As the email sender, you don’t have a clear picture of your recipient’s life on the other side of the screen, so it’s best to glean some information and context in a respectful manner.
This process, however, is a delicate tightrope walk. On one hand, it’s important to keep your distance. Don’t “e-stalk” the person on social media to find out their personal history and issues. instead, focus on the challenges this person might be navigating from a professional standpoint.
Here are some steps that you can take:
- Read through your recipient’s company website, LinkedIn presence, and company news. Try to gain an understanding of the pain points that the person might be experiencing in their role.
- Try to understand the types of goals your recipient might be striving to reach in his or her life or career. Public survey data is a valuable source of information.
- Read articles that your recipient published, or research business trends in that individual’s industry in order to find natural discussion points.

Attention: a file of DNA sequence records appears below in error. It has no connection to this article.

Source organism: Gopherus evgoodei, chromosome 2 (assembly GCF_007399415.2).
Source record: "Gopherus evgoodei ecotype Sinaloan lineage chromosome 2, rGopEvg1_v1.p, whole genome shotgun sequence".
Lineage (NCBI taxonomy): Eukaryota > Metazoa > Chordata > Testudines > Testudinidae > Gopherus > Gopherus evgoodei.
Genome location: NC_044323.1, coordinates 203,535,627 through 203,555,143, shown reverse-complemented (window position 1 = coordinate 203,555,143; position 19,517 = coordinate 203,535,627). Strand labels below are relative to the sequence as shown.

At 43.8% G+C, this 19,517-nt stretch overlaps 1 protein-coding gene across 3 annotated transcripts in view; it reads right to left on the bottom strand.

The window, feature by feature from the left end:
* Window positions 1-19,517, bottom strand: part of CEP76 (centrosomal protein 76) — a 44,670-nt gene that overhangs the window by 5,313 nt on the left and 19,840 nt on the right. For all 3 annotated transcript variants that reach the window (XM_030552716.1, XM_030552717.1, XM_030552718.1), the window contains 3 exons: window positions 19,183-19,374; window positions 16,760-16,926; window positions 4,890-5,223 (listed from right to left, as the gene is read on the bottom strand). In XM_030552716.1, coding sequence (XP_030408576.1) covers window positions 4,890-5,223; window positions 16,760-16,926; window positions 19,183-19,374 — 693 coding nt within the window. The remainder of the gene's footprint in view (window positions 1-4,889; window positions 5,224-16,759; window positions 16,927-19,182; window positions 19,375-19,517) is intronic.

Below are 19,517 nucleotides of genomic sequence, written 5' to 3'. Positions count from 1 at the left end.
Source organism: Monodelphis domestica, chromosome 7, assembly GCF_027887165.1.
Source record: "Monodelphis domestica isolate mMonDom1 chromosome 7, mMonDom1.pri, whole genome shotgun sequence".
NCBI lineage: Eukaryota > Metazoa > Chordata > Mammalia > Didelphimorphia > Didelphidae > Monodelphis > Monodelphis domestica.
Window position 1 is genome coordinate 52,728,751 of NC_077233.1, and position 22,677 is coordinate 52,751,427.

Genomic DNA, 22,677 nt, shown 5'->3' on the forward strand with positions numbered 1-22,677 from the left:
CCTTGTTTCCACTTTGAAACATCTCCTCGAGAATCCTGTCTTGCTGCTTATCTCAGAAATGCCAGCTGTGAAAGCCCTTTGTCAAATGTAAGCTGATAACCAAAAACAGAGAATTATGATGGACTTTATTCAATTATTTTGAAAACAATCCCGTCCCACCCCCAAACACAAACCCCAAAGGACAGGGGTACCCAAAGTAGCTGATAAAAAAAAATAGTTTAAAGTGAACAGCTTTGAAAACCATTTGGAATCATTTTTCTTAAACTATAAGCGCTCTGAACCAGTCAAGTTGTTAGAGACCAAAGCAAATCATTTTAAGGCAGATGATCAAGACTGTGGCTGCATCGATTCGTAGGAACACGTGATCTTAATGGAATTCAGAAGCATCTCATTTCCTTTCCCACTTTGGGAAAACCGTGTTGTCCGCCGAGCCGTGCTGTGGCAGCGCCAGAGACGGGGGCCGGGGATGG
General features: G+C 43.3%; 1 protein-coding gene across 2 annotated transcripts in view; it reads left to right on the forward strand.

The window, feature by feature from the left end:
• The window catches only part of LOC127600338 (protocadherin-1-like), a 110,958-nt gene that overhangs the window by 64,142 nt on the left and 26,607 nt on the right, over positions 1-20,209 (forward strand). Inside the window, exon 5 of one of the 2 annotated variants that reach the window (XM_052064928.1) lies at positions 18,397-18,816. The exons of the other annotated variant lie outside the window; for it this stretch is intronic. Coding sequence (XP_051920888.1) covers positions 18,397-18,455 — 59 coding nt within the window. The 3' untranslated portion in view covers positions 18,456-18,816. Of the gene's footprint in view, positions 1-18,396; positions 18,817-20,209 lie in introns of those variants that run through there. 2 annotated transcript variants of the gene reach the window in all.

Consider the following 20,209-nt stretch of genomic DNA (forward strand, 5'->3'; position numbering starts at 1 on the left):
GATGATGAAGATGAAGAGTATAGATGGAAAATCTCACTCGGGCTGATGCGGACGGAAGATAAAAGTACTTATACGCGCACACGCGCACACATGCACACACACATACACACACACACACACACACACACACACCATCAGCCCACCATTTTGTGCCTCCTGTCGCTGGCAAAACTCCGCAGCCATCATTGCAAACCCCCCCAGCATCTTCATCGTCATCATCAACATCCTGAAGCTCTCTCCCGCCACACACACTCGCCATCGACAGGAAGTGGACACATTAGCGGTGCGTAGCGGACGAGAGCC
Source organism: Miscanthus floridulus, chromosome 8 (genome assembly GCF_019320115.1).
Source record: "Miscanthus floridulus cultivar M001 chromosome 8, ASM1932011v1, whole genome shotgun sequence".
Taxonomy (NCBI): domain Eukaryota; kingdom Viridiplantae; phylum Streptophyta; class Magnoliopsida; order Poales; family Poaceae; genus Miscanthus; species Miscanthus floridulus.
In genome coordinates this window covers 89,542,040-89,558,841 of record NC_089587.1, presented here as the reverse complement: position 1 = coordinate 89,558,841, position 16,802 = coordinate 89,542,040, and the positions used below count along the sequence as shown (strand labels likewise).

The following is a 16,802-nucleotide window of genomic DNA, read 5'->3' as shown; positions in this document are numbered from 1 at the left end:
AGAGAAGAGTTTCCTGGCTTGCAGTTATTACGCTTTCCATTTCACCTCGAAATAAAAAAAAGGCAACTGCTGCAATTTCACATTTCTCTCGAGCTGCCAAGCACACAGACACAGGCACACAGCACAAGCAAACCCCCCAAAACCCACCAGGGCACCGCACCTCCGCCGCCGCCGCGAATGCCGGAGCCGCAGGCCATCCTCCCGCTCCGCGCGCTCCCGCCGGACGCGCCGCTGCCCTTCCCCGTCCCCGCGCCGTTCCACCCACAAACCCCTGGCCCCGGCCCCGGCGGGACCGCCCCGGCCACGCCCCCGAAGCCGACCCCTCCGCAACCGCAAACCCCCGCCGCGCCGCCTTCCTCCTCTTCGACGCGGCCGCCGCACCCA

Personalizing cold or follow-up emails is about building empathy and showing the other person that you value their success or well-being.
Here’s an example message you can use as a template for your networking emails.
Happy fall! I hope you are staying rested, healthy, and happy. Earlier this summer I reached out about grabbing a virtual coffee. I’ve been following your work for a while and would love to ask you some questions about starting an art side business. I’d also love to show you some of my work.
I know you’re probably really busy, so no worries if now isn’t a good time, but I saw your blog post about mentoring aspiring entrepreneurs and would love to pick your brain.
Let me know if you’re open to connecting. If I don’t hear from you, I’ll assume you’re busy and reach out sometime in the next few months.
Last but not least
Before sending your follow-up email, take a step back to imagine what the interaction might look like in real life. What would your decision-making process look like when approaching or getting to know a stranger?
You’d make an effort to show your interest or get to know the other person, right? So be thoughtful in your messaging and take the time to learn about your audience.